Avon population

GP shortage ‘worst’ long-term Taranaki mayor can remember

Stratford Mayor Neil Volzke is 'worried' for his district and the future of its health care.

VANESSA LAURIE / Stuff

Stratford Mayor Neil Volzke is ‘worried’ for his district and the future of its health care.

Taranaki District’s health care is almost at a “critical” point, with a population of 9,500 who will soon have only two GPs.

“It’s the worst I can remember,” said Neil Volzke, who was mayor of Stratford for 13 years and has been on council since 2001.

“I am very worried about what will happen. Especially with Omicron on our doorstep.

Only in recent years has Stratford’s health care been “more problematic”, seeing some residents forced to make an hour-long round trip to Hāwera or New Plymouth to see a GP, a- he declared.

READ MORE:
* Stratford residents have pledged three permanent GPs by October
* ‘Excluded’ Taranaki district which has no Covid-19 vaccination clinic and octogenarians still waiting for vaccinations
* Massive five-day vaccination clinic arrives in Taranaki district without dedicated vaccination center

There are two medical centers in Stratford – the Avon Medical Centre, which has four doctors and one nurse prescriber, and the Regan Street Health Centre, which has one doctor.

On Wednesday, Pinnacle Incorporated, which operates Avon Medical Center and many other GP practices in Taranaki, confirmed that three doctors will leave by the end of next month.

Volzke said the health care capacity in Stratford was the “worst” he can remember.

VANESSA LAURIE / Stuff

Volzke said the health care capacity in Stratford was the “worst” he can remember.

While the organization is “actively planning ahead”, it has yet to find replacements.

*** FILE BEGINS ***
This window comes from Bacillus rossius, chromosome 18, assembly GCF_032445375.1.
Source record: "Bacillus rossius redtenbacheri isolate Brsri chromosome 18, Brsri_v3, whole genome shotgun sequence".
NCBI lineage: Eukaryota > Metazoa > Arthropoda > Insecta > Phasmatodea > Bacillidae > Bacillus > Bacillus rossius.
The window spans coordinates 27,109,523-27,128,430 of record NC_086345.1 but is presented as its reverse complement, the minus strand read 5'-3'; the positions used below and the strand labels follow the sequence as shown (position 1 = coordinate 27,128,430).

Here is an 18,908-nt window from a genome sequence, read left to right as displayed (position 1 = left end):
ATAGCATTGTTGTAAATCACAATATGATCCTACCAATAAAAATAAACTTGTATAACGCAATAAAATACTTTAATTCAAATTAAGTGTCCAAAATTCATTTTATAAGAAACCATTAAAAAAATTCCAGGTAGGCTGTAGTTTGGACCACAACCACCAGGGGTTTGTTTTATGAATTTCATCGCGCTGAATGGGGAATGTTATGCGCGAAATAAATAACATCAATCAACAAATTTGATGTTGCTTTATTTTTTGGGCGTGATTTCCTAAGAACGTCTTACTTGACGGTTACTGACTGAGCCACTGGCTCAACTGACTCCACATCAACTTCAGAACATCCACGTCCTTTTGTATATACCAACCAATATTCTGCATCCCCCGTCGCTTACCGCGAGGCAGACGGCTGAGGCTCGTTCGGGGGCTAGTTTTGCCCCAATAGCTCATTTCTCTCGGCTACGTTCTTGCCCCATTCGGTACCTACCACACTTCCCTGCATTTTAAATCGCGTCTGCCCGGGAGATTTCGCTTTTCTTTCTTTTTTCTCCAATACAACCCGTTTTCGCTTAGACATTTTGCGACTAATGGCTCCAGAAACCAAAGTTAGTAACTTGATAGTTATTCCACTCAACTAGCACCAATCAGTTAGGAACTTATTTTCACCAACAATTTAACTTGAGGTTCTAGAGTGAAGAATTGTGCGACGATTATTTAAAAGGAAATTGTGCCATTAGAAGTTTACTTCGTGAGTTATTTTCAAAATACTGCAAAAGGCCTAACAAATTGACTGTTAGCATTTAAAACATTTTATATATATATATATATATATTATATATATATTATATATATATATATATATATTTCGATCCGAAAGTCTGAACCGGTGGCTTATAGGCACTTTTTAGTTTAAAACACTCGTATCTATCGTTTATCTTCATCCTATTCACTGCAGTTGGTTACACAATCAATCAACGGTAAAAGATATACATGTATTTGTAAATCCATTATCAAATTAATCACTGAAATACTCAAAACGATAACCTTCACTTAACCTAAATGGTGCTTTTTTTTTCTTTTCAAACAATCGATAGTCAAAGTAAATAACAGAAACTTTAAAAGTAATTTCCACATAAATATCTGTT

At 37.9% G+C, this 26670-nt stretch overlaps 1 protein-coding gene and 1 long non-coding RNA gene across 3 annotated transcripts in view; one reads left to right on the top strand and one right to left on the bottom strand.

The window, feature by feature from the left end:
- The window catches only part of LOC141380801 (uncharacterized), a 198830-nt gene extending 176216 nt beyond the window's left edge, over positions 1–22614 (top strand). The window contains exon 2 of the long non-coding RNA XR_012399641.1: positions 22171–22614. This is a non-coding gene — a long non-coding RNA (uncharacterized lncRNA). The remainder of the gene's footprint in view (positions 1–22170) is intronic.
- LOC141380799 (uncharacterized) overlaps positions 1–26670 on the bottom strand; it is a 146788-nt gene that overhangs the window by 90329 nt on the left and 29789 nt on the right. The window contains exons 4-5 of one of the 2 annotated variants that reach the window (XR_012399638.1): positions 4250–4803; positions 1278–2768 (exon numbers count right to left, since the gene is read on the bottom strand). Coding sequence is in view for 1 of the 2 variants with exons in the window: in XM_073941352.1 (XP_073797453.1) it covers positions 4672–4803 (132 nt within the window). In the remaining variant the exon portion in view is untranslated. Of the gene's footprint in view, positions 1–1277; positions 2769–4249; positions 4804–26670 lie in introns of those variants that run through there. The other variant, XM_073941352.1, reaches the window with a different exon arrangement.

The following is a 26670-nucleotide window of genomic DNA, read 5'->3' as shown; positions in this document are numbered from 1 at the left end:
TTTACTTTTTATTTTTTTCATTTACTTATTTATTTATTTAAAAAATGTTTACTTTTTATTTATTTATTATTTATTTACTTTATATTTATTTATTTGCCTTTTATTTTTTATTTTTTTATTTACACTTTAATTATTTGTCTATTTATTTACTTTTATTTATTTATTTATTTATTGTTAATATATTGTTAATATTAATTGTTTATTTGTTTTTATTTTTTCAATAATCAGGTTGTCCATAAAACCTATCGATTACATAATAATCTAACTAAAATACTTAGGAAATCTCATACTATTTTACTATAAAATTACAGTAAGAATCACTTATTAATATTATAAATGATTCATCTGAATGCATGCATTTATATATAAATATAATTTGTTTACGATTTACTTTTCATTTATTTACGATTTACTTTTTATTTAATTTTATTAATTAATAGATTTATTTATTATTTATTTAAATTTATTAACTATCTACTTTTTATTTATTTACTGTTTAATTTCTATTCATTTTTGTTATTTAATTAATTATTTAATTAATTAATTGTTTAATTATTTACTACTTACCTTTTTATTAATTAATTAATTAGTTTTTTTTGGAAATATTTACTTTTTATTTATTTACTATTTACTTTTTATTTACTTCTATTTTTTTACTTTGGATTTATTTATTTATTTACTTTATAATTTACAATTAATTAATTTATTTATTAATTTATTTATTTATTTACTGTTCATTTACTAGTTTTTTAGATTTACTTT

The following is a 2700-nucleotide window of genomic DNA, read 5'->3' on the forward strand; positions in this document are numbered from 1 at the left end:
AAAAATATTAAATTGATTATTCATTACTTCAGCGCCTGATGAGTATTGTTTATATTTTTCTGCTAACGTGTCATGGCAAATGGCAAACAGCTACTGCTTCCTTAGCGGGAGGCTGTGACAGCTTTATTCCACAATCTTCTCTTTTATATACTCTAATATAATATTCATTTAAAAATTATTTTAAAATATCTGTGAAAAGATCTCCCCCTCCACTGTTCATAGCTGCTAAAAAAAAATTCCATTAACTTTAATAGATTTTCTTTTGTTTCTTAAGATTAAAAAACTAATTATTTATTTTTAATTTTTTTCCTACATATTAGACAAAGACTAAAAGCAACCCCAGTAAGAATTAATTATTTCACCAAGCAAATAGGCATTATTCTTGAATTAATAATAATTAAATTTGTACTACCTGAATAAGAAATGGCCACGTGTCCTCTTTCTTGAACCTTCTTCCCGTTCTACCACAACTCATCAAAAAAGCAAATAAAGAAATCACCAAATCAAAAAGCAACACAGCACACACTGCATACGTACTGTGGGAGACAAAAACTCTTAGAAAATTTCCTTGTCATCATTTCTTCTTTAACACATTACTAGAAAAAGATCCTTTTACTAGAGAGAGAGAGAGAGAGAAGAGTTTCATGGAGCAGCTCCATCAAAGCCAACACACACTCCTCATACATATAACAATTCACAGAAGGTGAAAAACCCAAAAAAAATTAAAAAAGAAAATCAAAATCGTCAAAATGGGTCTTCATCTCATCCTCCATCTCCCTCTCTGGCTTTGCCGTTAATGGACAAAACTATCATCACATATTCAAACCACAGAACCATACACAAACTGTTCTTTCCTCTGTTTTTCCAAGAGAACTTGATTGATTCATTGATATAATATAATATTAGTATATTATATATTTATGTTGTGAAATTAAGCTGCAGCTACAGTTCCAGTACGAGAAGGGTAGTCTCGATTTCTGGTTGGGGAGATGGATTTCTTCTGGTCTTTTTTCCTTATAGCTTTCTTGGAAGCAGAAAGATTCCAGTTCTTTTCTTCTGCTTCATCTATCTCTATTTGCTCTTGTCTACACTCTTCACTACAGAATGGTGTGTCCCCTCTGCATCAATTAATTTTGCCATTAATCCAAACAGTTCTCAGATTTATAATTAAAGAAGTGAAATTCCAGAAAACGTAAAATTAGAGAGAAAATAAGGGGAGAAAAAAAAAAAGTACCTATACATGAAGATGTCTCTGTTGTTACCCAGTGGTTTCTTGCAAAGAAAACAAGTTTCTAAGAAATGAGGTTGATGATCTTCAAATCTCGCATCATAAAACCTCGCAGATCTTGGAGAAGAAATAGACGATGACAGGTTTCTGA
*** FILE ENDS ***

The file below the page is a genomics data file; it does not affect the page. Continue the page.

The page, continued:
“I’m worried – we need medical services,” Volzke said. “It will be critical.”

The average GP/patient ratio in New Zealand is one full-time doctor for every 1400 people.

If Stratford had just two GPs there would be one doctor for every 4,750 people, more than three times the national figure.

For the past few decades, Stratford had been “pretty well taken care of” when it came to health care, Volzke said.

“We had a lot of stability for a long time. This is what is quite upsetting for many people [now].”

A few years ago, a practice closed, and in 2020 the district was promised three new doctors, after the community raised concerns when one practice, Avon Medical Center, failed. is found with only one doctor.

Then, in October of last year, Stratford Medical Center closed, leaving only the two practices, Volzke said.

Over the past few weeks and months, Volzke has responded to calls from the community “expressing concern” about the shortage.

As a result, he contacted the Taranaki District Health Board (TDHB), as he saw “no light at the end of the tunnel” as there is a nationwide shortage of doctors.

New Zealand needs around 1,400 more GPs to match Australia’s per capita level, the Association of Salaried Medical Specialists (ASMS) estimates.

Volzke said while there was this problem, it was also difficult to bring GPs to a small town.

“It’s really hard to attract doctors.”

Taranaki District Health Board chief executive Rosemary Clements said she was aware of

SIMON O’CONNOR/STUFF

Taranaki District Health Board chief executive Rosemary Clements said she was aware of “the impending situation facing Stratford”. (File photo)

In an emailed statement, TDHB chief executive Rosemary Clements said it was a “complex issue”.

“TDHB is aware of the impending situation Stratford faces with the number of GPs who will soon be available,” Clements said.

“We are working with all agencies to support primary care in this community.”

When contacted last week, Avon Medical Center Chief Commercial Officer Nathan Morris referred questions to Pinnacle’s media team.

In a statement sent Wednesday responding to those questions, Pinnacle’s interim chief executive Justin Butcher said the practice is working to fill upcoming vacancies.

“However, the national shortage of GPs is making things difficult and replacements have not been named at this time.”

Butcher said the practice “would be aimed at providing normal services.”

“As the practice searches for new doctors, visiting locum GPs will provide additional coverage and virtual consultations with out-of-town doctors will also be available.”